The Land Trust is extremely fortunate to have such talented, dedicated volunteers. For some natural history has always been a part of their lives. For others natural history was a new avocation that was adopted with zeal. Regardless of their background, Land Trust hike leaders are always interested in learning more. That's why many of them enrolled in the Oregon Master Naturalist program.
Created by Oregon State University, the Oregon Master Naturalist program is an extension program designed to "develop a statewide corps of...volunteers who enrich their communities...through conservation education, scientific inquiry, and stewardship activities." Similar to its Master Gardener sister, the Master Naturalist program requires extensive training online and in the field. Each of the Land Trust volunteers that completed the statewide and local level training devoted nearly 100 hours to their studies!
What did they learn? All about Oregon's different regions including their waters, forests, wildlife and more. Volunteers also spent several full days in the field with local experts to dig deeper into the ecology of the East Cascades region. When asked about their favorite part, here are a few highlights:
- The Master Naturalist course, especially the statewide overview, was excellent in providing the broader context in which Central Oregon exists. I learned a great deal about the different regions in the state and loved finding places I now know I must visit. ~ Carol Wall
- I loved learning about the huge Crooked River Caldera. It's hard to believe that geologists only recently discovered it! I hope the new information I learned will help educate and inspire people about the importance of restoring and preserving sensitive places. ~ Jane Meissner
- The field courses were my favorite part, of course! Having experts like Ellen Bishop and Stephen Fitzgerald answer my questions about geology and forestry was a remarkable experience. Hiking in Central Oregon always stirs my curiosity, and It was great to have the answers immediately! ~Mary Crow
A thousand thanks to our Land Trust hike leaders for the time they devoted to becoming an Oregon Master Naturalist! We hope you'll benefit from their experience when you join them on a walk or hike this spring.
By Kelly Madden
One of the best parts of being a Deschutes Land Trust Volunteer is meeting folks who are like-minded about the natural world. Last week, Jane Meissner, Derek Loeb, and I headed out for a wildflower hike at Whychus Canyon Preserve. Early on Friday morning as we were driving near Tumalo, we all spotted it at the same time: a HUGE bald eagle about 75 feet away!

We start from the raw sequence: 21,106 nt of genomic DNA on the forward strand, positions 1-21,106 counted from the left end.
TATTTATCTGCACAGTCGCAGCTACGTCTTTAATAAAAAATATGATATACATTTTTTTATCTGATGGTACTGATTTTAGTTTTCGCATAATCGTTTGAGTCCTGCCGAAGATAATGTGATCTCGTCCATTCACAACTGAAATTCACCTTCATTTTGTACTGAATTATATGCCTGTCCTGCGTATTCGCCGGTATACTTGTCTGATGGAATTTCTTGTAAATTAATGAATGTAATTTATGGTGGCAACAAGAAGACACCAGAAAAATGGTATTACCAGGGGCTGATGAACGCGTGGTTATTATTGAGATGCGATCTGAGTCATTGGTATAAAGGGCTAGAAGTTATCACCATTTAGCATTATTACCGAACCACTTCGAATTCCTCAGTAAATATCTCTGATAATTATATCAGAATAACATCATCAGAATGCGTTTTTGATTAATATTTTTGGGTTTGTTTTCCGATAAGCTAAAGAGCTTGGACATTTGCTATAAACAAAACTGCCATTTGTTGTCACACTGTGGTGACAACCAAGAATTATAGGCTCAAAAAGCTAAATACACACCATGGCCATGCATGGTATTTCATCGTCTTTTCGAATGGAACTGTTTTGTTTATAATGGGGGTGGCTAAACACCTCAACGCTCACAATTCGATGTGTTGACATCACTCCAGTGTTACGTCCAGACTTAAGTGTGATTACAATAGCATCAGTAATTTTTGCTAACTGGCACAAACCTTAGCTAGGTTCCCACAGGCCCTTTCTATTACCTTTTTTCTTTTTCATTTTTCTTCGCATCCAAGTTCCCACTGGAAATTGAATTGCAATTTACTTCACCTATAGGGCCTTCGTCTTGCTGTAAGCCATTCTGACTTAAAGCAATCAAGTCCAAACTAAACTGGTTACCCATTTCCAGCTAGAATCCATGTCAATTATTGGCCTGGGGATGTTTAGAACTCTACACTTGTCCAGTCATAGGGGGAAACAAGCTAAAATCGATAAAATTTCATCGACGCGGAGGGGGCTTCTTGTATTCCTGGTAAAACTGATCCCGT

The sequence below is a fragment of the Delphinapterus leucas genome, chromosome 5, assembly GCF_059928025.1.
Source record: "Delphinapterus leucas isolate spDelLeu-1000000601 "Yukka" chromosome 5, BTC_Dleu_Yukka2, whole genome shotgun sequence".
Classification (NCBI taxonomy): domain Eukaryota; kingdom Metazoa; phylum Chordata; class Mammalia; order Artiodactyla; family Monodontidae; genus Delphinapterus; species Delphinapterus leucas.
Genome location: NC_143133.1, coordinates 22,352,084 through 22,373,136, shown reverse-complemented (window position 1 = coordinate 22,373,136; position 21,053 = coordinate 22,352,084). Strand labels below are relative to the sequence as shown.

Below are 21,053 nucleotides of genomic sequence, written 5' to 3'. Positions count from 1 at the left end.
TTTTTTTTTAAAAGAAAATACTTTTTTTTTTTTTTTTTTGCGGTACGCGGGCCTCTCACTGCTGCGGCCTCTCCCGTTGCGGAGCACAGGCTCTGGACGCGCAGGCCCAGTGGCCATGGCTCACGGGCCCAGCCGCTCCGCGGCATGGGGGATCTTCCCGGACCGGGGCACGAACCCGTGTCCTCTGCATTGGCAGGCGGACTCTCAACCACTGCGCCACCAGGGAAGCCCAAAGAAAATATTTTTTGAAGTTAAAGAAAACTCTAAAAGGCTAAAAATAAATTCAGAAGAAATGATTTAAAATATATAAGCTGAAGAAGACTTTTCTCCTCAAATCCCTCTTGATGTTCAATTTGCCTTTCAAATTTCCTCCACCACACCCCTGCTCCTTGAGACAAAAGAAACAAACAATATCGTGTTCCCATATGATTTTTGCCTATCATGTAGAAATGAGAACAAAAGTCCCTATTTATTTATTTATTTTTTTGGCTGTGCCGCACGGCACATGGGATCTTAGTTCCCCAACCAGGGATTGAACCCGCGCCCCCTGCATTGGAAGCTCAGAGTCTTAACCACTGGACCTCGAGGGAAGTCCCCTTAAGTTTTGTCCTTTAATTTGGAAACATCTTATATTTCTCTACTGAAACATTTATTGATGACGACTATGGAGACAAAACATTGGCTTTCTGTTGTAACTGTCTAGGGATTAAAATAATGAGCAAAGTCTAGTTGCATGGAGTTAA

Two aggressive and mated red-tailed hawks that had made a nest on the top of Laidlaw Butte attacked the eagle. The birds paid us no mind as they battled. The hawks swooped down on the Eagle, who hopped on its feet and spread its large wings, levitated in the air, caught a draft, and lifted off the ground while the hawks continued their attack.
The red-tailed hawks were half as big as the eagle, but they were relentless and somehow managed to shoo the eagle away. The hawks swooped down to attack and the Eagle did an effortless double 360 in the air to get away. Slowly the eagle drifted over the reservoir and flew back towards Three Creek Lake.
Bald eagles (Haliaeetus leucocephalus) are not the majestic and dignified bird that people imagine. I thought for the longest time that they only fished for food and could hunt with “eagle eyes” to get big fish to feed on. It just isn’t like that. Although Bald Eagles are usually associated with water, they can live in any habitat with available prey. They consume many different kinds of prey depending on where they live. Eagles at Lake Billy Chinook eat a lot of kokanee salmon. Eagles near my house eat rodents, carrion and small birds. Wintering and migrant eagles often feed on large mammal carrion, especially road kill deer, domestic cattle that die of natural causes, still born calves and the afterbirth (YUCK!), waterfowl, squirrels and rodents and fish. That doesn’t sound very majestic to me.
After our stunned and reverent observation, we went to Whychus Canyon for a glorious wildflower hike. We saw lots of blooms and I learned and re-learned many of them. We encountered sulpher flower, arrowleaf balsamroot, paintbrush, yarrow, penstemon, and many, many more. I was glued to Jane who knows the name of all the flowers. She is an encyclopedia!
It was such a great day that just thinking about it makes me smile. The best part for me is that we can prattle on for a long time about history, my latest discoveries and all my nerdy activities and they listen and care! I am very thankful to meet such intelligent and kind and committed volunteers. Thanks guys! I will keep an eye on the Eagle for you!
Birds of Oregon, a General Reference: Marshall, Hunter and Contreras. Oregon State University Press. 2003
Sagebrush Country, A Wildflower Sanctuary: Taylor, Ronald, Mountain press Publishing,1992